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05/19/10 12:26 AM ET

Wilson struggles for first time this year

Left-hander allows seven runs in 4 1/3 innings vs. Halos

ARLINGTON -- Rangers starting pitcher C.J. Wilson may not have been happy with his performance in Tuesday's game, but he was certainly pleased with the outcome.

Wilson failed to earn his eighth straight quality start to begin the season and saw his ERA rise to 2.55. Entering Tuesday's game, Wilson had led the American League in ERA at 1.48 and was the first Rangers pitcher to lead in the category this late in the season since Kenny Rogers' 2.46 ERA through June 27, 2005.

Despite that, the Rangers won for the sixth consecutive game that Wilson has pitched. Michael Young's RBI single in the sixth inning scored the go-ahead run as the Rangers defeated the Angels, 8-7, at Rangers Ballpark in Arlington.

"After I gave up those runs in the fourth, I was talking to Michael Young and I was like, 'I guess we're going to have to win ugly tonight,'" Wilson said. "They did. The bats came through big time. I'll take run support any time I can get it."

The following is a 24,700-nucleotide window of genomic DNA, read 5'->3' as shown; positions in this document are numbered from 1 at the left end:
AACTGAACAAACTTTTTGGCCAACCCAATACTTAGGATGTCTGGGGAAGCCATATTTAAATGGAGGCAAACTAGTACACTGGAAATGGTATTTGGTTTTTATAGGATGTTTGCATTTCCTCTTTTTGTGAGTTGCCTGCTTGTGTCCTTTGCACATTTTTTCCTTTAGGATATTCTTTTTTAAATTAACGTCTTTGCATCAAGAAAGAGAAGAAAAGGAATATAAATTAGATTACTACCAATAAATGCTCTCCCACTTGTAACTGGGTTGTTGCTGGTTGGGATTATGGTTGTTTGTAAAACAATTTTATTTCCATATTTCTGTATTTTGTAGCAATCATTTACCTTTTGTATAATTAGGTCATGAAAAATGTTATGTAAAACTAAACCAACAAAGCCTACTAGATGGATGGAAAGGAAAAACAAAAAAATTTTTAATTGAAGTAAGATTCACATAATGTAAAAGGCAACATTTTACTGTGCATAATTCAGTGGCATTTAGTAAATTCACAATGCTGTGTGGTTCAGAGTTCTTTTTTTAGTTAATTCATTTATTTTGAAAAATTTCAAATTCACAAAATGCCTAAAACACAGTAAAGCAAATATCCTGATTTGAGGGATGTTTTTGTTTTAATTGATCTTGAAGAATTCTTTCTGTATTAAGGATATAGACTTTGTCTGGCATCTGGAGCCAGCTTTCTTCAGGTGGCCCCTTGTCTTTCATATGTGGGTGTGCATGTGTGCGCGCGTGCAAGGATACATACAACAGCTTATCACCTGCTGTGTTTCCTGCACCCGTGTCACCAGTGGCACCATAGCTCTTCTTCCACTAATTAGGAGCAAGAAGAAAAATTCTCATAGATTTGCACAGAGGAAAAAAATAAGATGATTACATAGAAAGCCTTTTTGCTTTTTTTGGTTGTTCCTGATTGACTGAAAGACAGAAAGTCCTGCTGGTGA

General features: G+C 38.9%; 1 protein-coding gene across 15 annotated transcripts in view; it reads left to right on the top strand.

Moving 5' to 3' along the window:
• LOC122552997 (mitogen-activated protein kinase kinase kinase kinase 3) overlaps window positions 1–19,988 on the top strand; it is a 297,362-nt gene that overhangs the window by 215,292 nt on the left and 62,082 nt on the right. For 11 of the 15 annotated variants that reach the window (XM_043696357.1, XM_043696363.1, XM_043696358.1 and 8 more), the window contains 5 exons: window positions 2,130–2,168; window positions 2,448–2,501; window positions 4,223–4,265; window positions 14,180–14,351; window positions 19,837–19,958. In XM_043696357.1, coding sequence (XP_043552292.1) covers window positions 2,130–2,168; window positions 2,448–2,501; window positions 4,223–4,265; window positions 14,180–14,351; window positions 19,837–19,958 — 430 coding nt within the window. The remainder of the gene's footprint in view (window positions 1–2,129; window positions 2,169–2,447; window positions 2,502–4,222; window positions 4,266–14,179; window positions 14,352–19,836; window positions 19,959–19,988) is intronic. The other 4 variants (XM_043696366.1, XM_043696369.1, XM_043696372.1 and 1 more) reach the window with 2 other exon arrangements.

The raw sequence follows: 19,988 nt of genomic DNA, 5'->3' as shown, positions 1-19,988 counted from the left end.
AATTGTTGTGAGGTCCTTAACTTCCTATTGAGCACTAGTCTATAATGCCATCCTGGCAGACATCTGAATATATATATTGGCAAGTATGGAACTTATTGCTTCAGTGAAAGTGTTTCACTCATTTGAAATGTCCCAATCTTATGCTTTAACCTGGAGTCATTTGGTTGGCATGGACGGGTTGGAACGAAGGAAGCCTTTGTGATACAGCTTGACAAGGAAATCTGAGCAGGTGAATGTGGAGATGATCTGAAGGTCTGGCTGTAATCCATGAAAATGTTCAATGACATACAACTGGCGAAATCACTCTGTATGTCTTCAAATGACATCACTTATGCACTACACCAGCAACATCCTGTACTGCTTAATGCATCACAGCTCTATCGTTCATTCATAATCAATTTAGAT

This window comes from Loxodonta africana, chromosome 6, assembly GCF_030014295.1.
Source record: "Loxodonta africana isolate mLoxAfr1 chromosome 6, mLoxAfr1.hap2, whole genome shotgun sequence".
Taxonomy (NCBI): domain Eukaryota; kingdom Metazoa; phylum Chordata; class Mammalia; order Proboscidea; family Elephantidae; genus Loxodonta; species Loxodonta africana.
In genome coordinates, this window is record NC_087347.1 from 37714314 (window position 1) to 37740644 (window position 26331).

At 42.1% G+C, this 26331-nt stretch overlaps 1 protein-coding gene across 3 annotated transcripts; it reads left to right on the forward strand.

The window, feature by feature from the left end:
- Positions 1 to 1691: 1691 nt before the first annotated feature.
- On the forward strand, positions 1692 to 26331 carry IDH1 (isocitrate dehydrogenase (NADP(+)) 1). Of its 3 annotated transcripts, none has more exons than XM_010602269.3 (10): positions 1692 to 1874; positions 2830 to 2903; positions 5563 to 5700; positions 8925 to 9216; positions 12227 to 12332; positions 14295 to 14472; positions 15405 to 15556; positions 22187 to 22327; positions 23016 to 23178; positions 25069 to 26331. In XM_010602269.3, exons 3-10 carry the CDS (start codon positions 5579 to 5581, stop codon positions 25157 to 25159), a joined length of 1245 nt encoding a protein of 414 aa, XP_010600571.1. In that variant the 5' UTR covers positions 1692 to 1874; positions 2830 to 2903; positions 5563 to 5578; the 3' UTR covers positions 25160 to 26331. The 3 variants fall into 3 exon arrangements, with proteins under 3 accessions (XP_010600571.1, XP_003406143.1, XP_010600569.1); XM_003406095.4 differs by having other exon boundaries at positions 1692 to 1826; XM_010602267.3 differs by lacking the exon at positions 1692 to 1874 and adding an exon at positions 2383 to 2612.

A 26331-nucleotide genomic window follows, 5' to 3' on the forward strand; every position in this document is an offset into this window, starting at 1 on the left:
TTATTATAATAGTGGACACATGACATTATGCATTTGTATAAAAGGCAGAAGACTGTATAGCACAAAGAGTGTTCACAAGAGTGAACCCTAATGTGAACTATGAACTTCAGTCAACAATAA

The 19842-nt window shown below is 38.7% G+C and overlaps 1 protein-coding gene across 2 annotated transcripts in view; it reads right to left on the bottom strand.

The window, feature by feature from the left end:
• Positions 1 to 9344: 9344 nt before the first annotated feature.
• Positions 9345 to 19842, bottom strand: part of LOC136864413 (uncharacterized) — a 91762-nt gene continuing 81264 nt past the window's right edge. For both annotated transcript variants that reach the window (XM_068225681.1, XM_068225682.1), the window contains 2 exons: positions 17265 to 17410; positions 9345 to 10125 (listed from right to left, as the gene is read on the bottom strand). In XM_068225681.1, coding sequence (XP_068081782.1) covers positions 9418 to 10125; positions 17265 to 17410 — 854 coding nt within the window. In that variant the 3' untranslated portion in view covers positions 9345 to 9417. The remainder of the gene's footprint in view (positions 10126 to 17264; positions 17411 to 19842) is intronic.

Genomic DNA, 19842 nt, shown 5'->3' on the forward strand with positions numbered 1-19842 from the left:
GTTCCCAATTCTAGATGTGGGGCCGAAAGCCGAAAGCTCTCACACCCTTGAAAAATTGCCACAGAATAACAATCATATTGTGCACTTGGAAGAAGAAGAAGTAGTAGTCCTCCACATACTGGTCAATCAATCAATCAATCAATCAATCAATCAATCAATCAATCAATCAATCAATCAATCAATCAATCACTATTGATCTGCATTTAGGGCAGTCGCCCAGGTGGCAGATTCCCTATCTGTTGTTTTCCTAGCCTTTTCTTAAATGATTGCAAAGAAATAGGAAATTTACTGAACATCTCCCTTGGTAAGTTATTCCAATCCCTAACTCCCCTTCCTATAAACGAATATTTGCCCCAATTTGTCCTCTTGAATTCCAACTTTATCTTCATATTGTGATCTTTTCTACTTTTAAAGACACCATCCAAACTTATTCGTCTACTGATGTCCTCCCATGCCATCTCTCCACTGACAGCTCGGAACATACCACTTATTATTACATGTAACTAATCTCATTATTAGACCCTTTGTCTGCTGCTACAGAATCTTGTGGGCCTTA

Wilson's troubles began in the fourth inning, as he saw his homerless innings streak stop at 87 2/3 when Torii Hunter hit a two-run homer to left field. Juan Rivera followed with a two-run blast of his own three batters later.

"You try to make guys miss too early in the count and you end up making more mistakes," Wilson said. "Hunter hit a first-pitch changeup. He hadn't swung at a first pitch obviously the whole series until then. He's been sitting on that for a while, apparently."

After Bobby Abreu added an RBI double with one out in the fifth inning, Wilson's day was done and the Rangers faced a 7-3 deficit. But Texas rallied with five unanswered runs and the Rangers emerged as winners once again with Wilson on the mound.

"That's going to happen when you face a team like that," Rangers manager Ron Washington said. "I wanted to get him through five innings, but they worked him good. He ended up throwing more pitches than he should have, but that's how it goes."

For Wilson, it will be about getting back to what has made him so successful dating back to the start of the season.

"Going back to Spring Training, I probably had like 10 starts in a row that were good," Wilson said. "I know what's made me successful to this point of the season and I need to just stick with that, no matter what."

Wilson wants to regain the form that saw him reach seven straight quality starts, which involves keeping the ball on the ground and pitching deep into games.

"It was a lesson. I haven't been pulled out of a game since ... I don't even know when. That was kind of frustrating," Wilson said. "I'm going to do everything I can to go out the next time and throw seven, eight or nine strong innings."

Chris Cox is an associate reporter for MLB.com. This story was not subject to the approval of Major League Baseball or its clubs.